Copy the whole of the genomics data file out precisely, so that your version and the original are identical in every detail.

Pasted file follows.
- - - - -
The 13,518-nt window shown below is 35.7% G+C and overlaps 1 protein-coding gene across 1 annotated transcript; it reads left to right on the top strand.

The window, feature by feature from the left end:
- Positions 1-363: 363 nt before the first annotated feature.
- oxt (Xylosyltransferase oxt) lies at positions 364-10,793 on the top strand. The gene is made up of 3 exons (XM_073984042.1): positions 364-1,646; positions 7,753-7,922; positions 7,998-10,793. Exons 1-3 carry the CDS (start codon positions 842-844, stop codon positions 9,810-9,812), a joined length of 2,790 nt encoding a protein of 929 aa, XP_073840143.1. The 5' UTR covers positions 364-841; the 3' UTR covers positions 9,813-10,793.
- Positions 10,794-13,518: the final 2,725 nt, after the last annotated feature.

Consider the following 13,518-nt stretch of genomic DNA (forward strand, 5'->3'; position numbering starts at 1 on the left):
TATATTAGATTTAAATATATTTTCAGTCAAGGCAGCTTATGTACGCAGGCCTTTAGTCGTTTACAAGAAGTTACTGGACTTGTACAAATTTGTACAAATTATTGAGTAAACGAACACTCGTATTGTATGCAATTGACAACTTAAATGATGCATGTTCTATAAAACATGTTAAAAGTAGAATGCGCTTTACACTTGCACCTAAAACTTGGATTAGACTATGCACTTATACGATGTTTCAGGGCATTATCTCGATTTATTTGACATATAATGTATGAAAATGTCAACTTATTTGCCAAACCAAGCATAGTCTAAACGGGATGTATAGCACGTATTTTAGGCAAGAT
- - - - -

The 13,518-nt window shown below is 35.7% G+C and overlaps 1 protein-coding gene across 1 annotated transcript; it reads left to right on the top strand.

The window, feature by feature from the left end:
- Positions 1-363: 363 nt before the first annotated feature.
- oxt (Xylosyltransferase oxt) lies at positions 364-10,793 on the top strand. The gene is made up of 3 exons (XM_073984042.1): positions 364-1,646; positions 7,753-7,922; positions 7,998-10,793. Exons 1-3 carry the CDS (start codon positions 842-844, stop codon positions 9,810-9,812), a joined length of 2,790 nt encoding a protein of 929 aa, XP_073840143.1. The 5' UTR covers positions 364-841; the 3' UTR covers positions 9,813-10,793.
- Positions 10,794-13,518: the final 2,725 nt, after the last annotated feature.

Consider the following 13,518-nt stretch of genomic DNA (forward strand, 5'->3'; position numbering starts at 1 on the left):
TATATTAGATTTAAATATATTTTCAGTCAAGGCAGCTTATGTACGCAGGCCTTTAGTCGTTTACAAGAAGTTACTGGACTTGTACAAATTTGTACAAATTATTGAGTAAACGAACACTCGTATTGTATGCAATTGACAACTTAAATGATGCATGTTCTATAAAACATGTTAAAAGTAGAATGCGCTTTACACTTGCACCTAAAACTTGGATTAGACTATGCACTTATACGATGTTTCAGGGCATTATCTCGATTTATTTGACATATAATGTATGAAAATGTCAACTTATTTGCCAAACCAAGCATAGTCTAAACGGGATGTATAGCACGTATTTTAGGCAAGAT